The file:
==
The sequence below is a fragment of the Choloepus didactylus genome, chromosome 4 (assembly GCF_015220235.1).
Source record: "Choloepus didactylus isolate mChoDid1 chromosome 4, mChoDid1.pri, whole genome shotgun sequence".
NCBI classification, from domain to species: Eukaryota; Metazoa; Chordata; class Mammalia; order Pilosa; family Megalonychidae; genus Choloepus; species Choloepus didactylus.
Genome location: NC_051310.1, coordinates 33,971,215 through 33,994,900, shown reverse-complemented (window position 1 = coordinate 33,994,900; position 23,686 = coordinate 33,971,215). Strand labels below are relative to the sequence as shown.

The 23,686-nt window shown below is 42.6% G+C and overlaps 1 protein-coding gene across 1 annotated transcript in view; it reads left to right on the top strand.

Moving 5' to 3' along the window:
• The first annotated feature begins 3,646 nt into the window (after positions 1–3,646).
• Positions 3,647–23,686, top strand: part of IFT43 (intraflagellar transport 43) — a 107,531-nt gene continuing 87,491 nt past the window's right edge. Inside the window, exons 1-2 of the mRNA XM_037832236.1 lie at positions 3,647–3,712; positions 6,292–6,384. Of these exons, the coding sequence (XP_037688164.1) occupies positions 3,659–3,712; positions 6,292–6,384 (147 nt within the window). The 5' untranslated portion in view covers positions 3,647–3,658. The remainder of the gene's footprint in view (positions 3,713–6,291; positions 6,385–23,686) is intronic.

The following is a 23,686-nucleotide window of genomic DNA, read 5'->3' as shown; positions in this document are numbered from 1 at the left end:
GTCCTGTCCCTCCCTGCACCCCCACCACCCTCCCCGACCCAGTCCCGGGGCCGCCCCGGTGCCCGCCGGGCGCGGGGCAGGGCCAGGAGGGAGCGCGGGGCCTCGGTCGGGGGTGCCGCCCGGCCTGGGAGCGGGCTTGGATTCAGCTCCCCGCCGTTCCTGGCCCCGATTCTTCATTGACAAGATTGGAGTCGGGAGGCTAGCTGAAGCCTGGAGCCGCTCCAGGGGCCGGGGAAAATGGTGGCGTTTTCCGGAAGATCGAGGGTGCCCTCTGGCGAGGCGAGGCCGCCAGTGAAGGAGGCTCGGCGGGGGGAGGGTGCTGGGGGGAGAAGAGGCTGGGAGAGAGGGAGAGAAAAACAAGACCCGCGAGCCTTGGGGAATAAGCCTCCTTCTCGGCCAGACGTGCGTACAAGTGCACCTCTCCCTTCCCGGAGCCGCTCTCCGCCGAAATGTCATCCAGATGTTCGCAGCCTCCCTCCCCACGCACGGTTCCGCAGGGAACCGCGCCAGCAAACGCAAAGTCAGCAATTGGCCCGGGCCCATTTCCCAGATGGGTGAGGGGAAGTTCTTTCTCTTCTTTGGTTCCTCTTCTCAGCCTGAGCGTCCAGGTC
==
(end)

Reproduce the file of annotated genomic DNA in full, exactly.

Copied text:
The sequence below is a fragment of the Choloepus didactylus genome, chromosome 4 (assembly GCF_015220235.1).
Source record: "Choloepus didactylus isolate mChoDid1 chromosome 4, mChoDid1.pri, whole genome shotgun sequence".
NCBI classification, from domain to species: Eukaryota; Metazoa; Chordata; class Mammalia; order Pilosa; family Megalonychidae; genus Choloepus; species Choloepus didactylus.
Genome location: NC_051310.1, coordinates 33,971,215 through 33,994,900, shown reverse-complemented (window position 1 = coordinate 33,994,900; position 23,686 = coordinate 33,971,215). Strand labels below are relative to the sequence as shown.

The 23,686-nt window shown below is 42.6% G+C and overlaps 1 protein-coding gene across 1 annotated transcript in view; it reads left to right on the top strand.

Moving 5' to 3' along the window:
• The first annotated feature begins 3,646 nt into the window (after positions 1–3,646).
• Positions 3,647–23,686, top strand: part of IFT43 (intraflagellar transport 43) — a 107,531-nt gene continuing 87,491 nt past the window's right edge. Inside the window, exons 1-2 of the mRNA XM_037832236.1 lie at positions 3,647–3,712; positions 6,292–6,384. Of these exons, the coding sequence (XP_037688164.1) occupies positions 3,659–3,712; positions 6,292–6,384 (147 nt within the window). The 5' untranslated portion in view covers positions 3,647–3,658. The remainder of the gene's footprint in view (positions 3,713–6,291; positions 6,385–23,686) is intronic.

The following is a 23,686-nucleotide window of genomic DNA, read 5'->3' as shown; positions in this document are numbered from 1 at the left end:
GTCCTGTCCCTCCCTGCACCCCCACCACCCTCCCCGACCCAGTCCCGGGGCCGCCCCGGTGCCCGCCGGGCGCGGGGCAGGGCCAGGAGGGAGCGCGGGGCCTCGGTCGGGGGTGCCGCCCGGCCTGGGAGCGGGCTTGGATTCAGCTCCCCGCCGTTCCTGGCCCCGATTCTTCATTGACAAGATTGGAGTCGGGAGGCTAGCTGAAGCCTGGAGCCGCTCCAGGGGCCGGGGAAAATGGTGGCGTTTTCCGGAAGATCGAGGGTGCCCTCTGGCGAGGCGAGGCCGCCAGTGAAGGAGGCTCGGCGGGGGGAGGGTGCTGGGGGGAGAAGAGGCTGGGAGAGAGGGAGAGAAAAACAAGACCCGCGAGCCTTGGGGAATAAGCCTCCTTCTCGGCCAGACGTGCGTACAAGTGCACCTCTCCCTTCCCGGAGCCGCTCTCCGCCGAAATGTCATCCAGATGTTCGCAGCCTCCCTCCCCACGCACGGTTCCGCAGGGAACCGCGCCAGCAAACGCAAAGTCAGCAATTGGCCCGGGCCCATTTCCCAGATGGGTGAGGGGAAGTTCTTTCTCTTCTTTGGTTCCTCTTCTCAGCCTGAGCGTCCAGGTC